Uber and Lyft may shut down in California

Ride-share apps may pause operations in the state amid legal challenges over employment status

Uber has said it may shut down in California if it is forced to treat its drivers as employees rather than contractors, as it does now. 

That follows a ruling this week that ordered Uber and ride-sharing rival Lyft to classify their drivers as employees, with the benefits and protections that entails, rather than independent contractors, following a new law that came into force last year in the state. 

Both ride-share companies said they would appeal that ruling and have backed a November ballot to allow gig-economy workers to be treated as contractors. 

Uber's CEO Dara Khosrowshahi said the company may pause operations in the state until the results of that vote. "If the court doesn't reconsider, then in California, it's hard to believe we'll be able to switch our model to full-time employment quickly," Khosrowshahi told MSNBC. "We will have to shut down until November."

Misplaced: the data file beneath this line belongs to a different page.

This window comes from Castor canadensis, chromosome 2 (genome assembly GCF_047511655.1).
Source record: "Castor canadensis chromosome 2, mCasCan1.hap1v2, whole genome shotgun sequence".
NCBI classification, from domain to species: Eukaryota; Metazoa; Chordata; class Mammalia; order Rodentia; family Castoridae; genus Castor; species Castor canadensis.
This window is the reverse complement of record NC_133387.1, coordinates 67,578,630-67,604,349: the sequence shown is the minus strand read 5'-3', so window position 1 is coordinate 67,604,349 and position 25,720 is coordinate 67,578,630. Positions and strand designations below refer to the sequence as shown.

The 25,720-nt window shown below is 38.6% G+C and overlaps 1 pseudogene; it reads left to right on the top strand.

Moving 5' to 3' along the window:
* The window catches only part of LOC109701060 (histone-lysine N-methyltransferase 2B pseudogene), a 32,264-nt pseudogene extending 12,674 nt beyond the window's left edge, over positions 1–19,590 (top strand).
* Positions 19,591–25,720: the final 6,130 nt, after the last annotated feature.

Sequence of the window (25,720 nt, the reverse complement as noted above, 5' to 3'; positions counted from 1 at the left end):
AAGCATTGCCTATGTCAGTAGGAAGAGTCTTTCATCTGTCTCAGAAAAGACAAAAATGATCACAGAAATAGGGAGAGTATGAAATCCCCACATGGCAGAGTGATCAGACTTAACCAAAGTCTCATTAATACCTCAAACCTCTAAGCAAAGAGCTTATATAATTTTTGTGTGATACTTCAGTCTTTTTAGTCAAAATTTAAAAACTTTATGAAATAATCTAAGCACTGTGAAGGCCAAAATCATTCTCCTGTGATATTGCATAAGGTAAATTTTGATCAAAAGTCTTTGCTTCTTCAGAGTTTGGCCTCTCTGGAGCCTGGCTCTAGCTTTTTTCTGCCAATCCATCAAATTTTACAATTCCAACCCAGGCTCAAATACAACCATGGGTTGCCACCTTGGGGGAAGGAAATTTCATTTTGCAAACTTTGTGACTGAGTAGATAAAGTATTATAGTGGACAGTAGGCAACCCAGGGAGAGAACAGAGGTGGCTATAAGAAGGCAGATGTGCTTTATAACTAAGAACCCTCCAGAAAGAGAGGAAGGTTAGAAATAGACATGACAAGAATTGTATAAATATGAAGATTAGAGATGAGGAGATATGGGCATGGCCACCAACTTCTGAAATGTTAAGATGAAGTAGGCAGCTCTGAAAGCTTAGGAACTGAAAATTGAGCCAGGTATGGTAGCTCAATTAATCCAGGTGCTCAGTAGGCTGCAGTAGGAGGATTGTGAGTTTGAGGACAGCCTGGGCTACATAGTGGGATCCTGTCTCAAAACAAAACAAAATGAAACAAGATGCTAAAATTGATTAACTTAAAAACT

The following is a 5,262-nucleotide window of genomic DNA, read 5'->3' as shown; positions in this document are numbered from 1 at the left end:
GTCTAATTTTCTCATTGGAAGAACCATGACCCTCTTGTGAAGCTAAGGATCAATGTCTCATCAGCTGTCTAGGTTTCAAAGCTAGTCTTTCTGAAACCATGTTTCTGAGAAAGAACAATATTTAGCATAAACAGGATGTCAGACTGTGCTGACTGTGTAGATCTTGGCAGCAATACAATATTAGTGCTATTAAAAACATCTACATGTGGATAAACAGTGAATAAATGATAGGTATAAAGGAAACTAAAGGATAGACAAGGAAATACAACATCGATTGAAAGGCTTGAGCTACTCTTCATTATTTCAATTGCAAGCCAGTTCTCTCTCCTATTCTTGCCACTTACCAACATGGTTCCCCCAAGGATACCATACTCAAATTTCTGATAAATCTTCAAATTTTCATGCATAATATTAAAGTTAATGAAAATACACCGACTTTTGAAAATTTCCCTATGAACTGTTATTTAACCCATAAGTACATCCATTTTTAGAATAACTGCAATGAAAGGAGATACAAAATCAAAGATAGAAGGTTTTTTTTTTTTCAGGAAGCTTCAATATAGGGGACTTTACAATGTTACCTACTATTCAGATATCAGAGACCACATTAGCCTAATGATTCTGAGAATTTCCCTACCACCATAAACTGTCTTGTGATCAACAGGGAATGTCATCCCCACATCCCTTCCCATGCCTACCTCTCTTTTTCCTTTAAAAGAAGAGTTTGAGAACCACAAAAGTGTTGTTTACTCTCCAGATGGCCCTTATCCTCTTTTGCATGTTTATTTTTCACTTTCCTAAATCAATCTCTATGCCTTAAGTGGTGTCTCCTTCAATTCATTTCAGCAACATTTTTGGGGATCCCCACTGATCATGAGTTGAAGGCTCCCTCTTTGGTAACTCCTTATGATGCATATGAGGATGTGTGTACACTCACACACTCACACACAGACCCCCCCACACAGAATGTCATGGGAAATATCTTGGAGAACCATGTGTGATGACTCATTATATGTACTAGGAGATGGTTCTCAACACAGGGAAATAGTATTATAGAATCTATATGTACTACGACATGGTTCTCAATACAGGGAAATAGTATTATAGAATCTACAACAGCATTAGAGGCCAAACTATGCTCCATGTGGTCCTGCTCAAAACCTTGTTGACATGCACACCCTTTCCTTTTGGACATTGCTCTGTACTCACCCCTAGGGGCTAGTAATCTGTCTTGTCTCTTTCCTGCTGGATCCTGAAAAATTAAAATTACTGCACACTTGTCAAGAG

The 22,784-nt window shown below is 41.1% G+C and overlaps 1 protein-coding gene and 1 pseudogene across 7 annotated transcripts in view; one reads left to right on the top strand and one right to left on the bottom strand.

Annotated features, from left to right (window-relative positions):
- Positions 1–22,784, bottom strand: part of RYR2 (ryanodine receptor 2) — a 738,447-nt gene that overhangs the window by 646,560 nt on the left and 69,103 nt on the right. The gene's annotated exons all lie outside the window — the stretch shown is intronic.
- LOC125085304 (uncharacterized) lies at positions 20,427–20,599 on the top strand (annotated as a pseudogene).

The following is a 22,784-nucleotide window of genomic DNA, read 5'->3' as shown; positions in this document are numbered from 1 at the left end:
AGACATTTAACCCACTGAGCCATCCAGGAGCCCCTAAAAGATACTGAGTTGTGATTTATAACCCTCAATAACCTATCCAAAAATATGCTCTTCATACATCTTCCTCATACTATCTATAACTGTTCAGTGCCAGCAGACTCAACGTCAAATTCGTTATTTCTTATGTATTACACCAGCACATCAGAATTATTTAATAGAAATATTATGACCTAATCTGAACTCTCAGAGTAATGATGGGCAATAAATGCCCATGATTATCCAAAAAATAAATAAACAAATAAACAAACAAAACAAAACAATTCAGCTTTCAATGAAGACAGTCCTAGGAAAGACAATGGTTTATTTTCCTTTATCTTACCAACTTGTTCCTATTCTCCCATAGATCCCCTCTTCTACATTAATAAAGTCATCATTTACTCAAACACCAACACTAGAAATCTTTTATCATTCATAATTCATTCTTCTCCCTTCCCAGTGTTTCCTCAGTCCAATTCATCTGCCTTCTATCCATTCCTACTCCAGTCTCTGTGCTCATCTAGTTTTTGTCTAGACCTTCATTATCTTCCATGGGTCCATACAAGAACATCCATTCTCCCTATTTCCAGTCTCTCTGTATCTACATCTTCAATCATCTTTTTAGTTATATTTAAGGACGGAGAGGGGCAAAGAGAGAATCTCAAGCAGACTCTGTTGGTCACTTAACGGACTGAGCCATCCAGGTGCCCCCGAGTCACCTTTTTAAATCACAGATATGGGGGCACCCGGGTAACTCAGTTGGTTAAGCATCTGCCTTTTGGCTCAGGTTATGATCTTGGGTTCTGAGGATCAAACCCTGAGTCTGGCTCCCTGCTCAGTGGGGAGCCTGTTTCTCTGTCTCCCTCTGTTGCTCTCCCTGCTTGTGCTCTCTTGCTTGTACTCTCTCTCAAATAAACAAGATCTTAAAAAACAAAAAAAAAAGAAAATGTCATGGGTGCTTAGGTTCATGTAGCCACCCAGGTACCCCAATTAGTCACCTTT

He added: 'That's a reality, so it's not a game of chicken one way or another. It's really up to the courts and we're going to comply with the law, and we will look to get going again."

Lyft president John Zimmer echoed that. "We may appeal this ruling and request a further stay. If efforts here are not successful, we would be forced to suspend our operations in California," he said. 

The comments come as Lyft revealed its latest quarterly results, its first since the pandemic lockdown. Revenue was down 61% compared to the same time last year, though Lyft said business was recovering with rides up 78% in July versus April. The company posted losses of $437 million — less than last year —  and said it still expects to become profitable by the end of next year. 

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